Epigenetic effectors of tumor response to immune checkpoint inhibitors

Epigenetic effectors of tumor response to immune checkpoint inhibitors

Kunal Rai, PhD

Mentor Andrew Futreal, PhD
Award Type Career Development Award
Institution MD Anderson Cancer Center

Description:

Treatment of advanced melanoma with immunotherapy agents shows striking responses in some patients, however overall responses are low. In addition, a significant proportion of patients do not achieve a response at all. Hence, there is critical need to 1) identify biomarkers that may predict response and resistance to immune checkpoint blockade therapies and 2) Identify potential targets for combination treatment with immune check point blockade agents. We hypothesize that epigenetic processes in the tumors and immune cells play critical roles in governing the response to immune check point blockade. With our expertise in epigenomic technologies, we aim to 1) perform a systematic study of epigenomic content of tumors from responsive and non-responsive patients treated with anti-PD1 and 2) identify those epigenetic factors whose inhibition in combination with anti-PD1 treatment could enhance anti-tumor response of T-cells. Our study will provide insights into mechanisms of response and resistance to immune checkpoint blockade therapy. 

The role of the Anaphase-Promoting Complex in human melanoma

The role of the Anaphase-Promoting Complex in human melanoma

The role of the Anaphase-Promoting Complex in human melanoma

Mark Solomon, PhD

Award Type Established Investigator Award
Institution Yale University
Donor Support Funded by Ross and Jeanne Bierkan

Description:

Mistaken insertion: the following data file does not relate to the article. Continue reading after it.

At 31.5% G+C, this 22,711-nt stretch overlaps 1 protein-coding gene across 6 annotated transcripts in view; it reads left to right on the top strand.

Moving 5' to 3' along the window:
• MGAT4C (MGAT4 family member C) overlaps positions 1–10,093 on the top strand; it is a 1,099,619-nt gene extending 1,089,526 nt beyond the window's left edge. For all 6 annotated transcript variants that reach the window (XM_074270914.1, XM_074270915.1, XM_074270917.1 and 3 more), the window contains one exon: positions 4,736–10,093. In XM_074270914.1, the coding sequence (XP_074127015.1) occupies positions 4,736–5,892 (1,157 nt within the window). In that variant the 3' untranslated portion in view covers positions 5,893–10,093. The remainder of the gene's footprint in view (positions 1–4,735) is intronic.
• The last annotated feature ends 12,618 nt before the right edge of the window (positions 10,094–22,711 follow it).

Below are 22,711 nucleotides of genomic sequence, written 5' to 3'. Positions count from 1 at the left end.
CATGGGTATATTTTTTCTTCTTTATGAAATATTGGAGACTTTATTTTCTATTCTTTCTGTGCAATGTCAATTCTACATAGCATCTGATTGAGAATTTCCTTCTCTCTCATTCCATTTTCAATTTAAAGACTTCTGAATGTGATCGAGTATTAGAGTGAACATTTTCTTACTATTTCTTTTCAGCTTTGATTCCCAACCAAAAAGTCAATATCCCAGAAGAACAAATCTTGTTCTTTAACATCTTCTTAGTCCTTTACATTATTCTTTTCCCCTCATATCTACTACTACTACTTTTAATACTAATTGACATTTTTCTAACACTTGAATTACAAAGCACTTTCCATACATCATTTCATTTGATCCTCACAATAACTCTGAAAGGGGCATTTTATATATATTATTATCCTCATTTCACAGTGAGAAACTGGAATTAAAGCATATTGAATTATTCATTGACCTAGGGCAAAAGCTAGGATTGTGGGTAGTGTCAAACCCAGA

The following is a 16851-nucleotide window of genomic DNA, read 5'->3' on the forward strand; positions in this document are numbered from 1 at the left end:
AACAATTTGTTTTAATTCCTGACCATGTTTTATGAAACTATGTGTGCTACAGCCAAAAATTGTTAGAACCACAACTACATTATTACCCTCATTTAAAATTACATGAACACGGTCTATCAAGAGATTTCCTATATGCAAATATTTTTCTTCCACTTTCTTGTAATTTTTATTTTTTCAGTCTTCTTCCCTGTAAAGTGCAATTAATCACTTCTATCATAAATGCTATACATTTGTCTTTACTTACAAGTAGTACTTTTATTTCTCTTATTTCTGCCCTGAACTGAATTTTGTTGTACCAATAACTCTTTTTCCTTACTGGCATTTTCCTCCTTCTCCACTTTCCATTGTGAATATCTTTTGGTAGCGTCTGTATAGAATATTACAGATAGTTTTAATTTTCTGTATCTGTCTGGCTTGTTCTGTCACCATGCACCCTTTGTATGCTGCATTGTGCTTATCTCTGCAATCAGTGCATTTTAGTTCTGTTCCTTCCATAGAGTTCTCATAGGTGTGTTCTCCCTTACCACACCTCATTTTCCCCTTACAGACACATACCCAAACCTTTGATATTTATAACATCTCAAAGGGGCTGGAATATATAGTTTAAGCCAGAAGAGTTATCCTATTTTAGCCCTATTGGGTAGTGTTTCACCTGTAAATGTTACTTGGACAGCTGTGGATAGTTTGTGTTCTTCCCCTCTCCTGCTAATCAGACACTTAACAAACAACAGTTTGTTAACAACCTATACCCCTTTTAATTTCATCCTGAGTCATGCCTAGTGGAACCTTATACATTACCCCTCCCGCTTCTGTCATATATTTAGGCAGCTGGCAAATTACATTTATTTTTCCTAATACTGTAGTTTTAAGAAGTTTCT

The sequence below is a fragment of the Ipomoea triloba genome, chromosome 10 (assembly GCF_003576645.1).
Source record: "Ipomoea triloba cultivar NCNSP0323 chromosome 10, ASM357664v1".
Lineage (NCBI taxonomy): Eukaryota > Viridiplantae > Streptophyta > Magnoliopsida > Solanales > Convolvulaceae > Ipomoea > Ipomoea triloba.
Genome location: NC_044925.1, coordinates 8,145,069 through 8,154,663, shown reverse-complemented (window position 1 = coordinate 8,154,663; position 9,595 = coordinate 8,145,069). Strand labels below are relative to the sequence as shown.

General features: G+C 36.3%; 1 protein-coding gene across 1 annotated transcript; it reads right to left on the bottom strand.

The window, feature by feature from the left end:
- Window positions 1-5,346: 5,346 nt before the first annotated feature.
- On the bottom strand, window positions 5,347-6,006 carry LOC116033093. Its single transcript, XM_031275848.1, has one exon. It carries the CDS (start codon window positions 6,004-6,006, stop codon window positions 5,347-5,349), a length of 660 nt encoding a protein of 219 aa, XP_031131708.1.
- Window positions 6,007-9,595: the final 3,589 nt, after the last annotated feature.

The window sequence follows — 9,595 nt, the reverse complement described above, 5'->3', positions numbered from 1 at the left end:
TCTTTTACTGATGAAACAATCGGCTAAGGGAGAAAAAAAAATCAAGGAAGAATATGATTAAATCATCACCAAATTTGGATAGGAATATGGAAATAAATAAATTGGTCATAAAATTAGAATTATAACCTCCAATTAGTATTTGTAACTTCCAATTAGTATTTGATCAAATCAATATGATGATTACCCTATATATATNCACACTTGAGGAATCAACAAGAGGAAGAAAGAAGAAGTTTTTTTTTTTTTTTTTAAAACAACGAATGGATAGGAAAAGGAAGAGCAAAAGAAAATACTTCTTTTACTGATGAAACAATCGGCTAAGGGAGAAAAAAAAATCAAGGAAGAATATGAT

Mutations in a small number of genes are found in a large fraction of human melanomas. For instance, so-called “driver” mutations in the “famous” melanoma genes BRAF, NRAS, and CDKN2A, are each found in ~20-50% of melanomas. Less frequent driver mutations have also been reported. We’ve been studying a multi-protein complex called the Anaphase Promoting Complex (APC), which contains fifteen distinct proteins. Although none of the APC subunits is mutated at a high frequency in melanomas, collectively, about 30% of melanomas contain a mutation in at least one APC subunit, making the APC as frequent a target for mutation as the well-known drivers. The APC is an enzyme responsible for the elimination of certain regulatory proteins. These are not defective proteins, but rather proteins that have completed their functions and need to be removed before subsequent functions can occur. Our hypothesis is that a mutation-caused reduction in APC activity favors melanoma development. There are two key predictions of this hypothesis that need to be tested. First is that melanoma cells have reduced APC function, which we will test in patient-derived cell lines that are maintained at Yale. The second prediction is that the APC mutations seen in patients are responsible for reduced APC activity, rather than just being random mutations of no consequence. (Melanomas have a high frequency of such background mutations.) We will test this prediction by putting the same mutations into normal cells and testing whether they result in reduced APC activity. These studies will add to our basic understanding of the development of melanoma, lead to the development of new prognostic markers, and possibly reveal a novel therapeutic target.